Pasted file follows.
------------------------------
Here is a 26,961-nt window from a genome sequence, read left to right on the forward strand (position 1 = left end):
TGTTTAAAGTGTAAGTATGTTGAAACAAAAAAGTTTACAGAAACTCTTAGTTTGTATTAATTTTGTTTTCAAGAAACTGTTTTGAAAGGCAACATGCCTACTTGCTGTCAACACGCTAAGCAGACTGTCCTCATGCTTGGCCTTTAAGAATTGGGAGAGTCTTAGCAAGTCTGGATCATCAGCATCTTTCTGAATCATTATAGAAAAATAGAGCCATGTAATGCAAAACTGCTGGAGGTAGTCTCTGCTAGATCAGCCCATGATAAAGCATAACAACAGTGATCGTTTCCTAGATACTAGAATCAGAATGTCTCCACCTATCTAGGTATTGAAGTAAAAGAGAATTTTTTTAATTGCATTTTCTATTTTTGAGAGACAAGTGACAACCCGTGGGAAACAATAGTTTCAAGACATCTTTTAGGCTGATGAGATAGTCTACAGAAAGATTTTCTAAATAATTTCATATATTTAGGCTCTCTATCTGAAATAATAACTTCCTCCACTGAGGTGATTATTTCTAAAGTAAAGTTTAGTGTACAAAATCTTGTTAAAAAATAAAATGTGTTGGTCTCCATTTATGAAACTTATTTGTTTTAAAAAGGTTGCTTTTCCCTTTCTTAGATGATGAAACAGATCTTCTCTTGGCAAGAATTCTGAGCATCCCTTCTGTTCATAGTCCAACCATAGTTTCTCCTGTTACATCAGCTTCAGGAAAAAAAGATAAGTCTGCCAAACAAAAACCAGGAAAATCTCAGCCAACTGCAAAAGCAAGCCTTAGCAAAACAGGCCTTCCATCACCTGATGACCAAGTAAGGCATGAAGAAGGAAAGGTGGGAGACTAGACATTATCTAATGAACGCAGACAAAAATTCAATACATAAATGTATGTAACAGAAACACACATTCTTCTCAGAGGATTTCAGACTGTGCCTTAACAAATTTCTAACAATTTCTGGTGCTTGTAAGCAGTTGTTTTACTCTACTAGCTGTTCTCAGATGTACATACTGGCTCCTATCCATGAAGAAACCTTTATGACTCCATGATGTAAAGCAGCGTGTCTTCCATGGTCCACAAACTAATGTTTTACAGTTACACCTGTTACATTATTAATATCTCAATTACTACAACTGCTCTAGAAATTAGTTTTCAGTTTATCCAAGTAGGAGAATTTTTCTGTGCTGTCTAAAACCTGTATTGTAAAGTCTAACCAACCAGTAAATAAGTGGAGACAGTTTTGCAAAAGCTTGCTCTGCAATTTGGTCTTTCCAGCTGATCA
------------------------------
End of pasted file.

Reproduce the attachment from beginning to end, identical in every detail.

Here is a 26,961-nt window from a genome sequence, read left to right on the forward strand (position 1 = left end):
TGTTTAAAGTGTAAGTATGTTGAAACAAAAAAGTTTACAGAAACTCTTAGTTTGTATTAATTTTGTTTTCAAGAAACTGTTTTGAAAGGCAACATGCCTACTTGCTGTCAACACGCTAAGCAGACTGTCCTCATGCTTGGCCTTTAAGAATTGGGAGAGTCTTAGCAAGTCTGGATCATCAGCATCTTTCTGAATCATTATAGAAAAATAGAGCCATGTAATGCAAAACTGCTGGAGGTAGTCTCTGCTAGATCAGCCCATGATAAAGCATAACAACAGTGATCGTTTCCTAGATACTAGAATCAGAATGTCTCCACCTATCTAGGTATTGAAGTAAAAGAGAATTTTTTTAATTGCATTTTCTATTTTTGAGAGACAAGTGACAACCCGTGGGAAACAATAGTTTCAAGACATCTTTTAGGCTGATGAGATAGTCTACAGAAAGATTTTCTAAATAATTTCATATATTTAGGCTCTCTATCTGAAATAATAACTTCCTCCACTGAGGTGATTATTTCTAAAGTAAAGTTTAGTGTACAAAATCTTGTTAAAAAATAAAATGTGTTGGTCTCCATTTATGAAACTTATTTGTTTTAAAAAGGTTGCTTTTCCCTTTCTTAGATGATGAAACAGATCTTCTCTTGGCAAGAATTCTGAGCATCCCTTCTGTTCATAGTCCAACCATAGTTTCTCCTGTTACATCAGCTTCAGGAAAAAAAGATAAGTCTGCCAAACAAAAACCAGGAAAATCTCAGCCAACTGCAAAAGCAAGCCTTAGCAAAACAGGCCTTCCATCACCTGATGACCAAGTAAGGCATGAAGAAGGAAAGGTGGGAGACTAGACATTATCTAATGAACGCAGACAAAAATTCAATACATAAATGTATGTAACAGAAACACACATTCTTCTCAGAGGATTTCAGACTGTGCCTTAACAAATTTCTAACAATTTCTGGTGCTTGTAAGCAGTTGTTTTACTCTACTAGCTGTTCTCAGATGTACATACTGGCTCCTATCCATGAAGAAACCTTTATGACTCCATGATGTAAAGCAGCGTGTCTTCCATGGTCCACAAACTAATGTTTTACAGTTACACCTGTTACATTATTAATATCTCAATTACTACAACTGCTCTAGAAATTAGTTTTCAGTTTATCCAAGTAGGAGAATTTTTCTGTGCTGTCTAAAACCTGTATTGTAAAGTCTAACCAACCAGTAAATAAGTGGAGACAGTTTTGCAAAAGCTTGCTCTGCAATTTGGTCTTTCCAGCTGATCA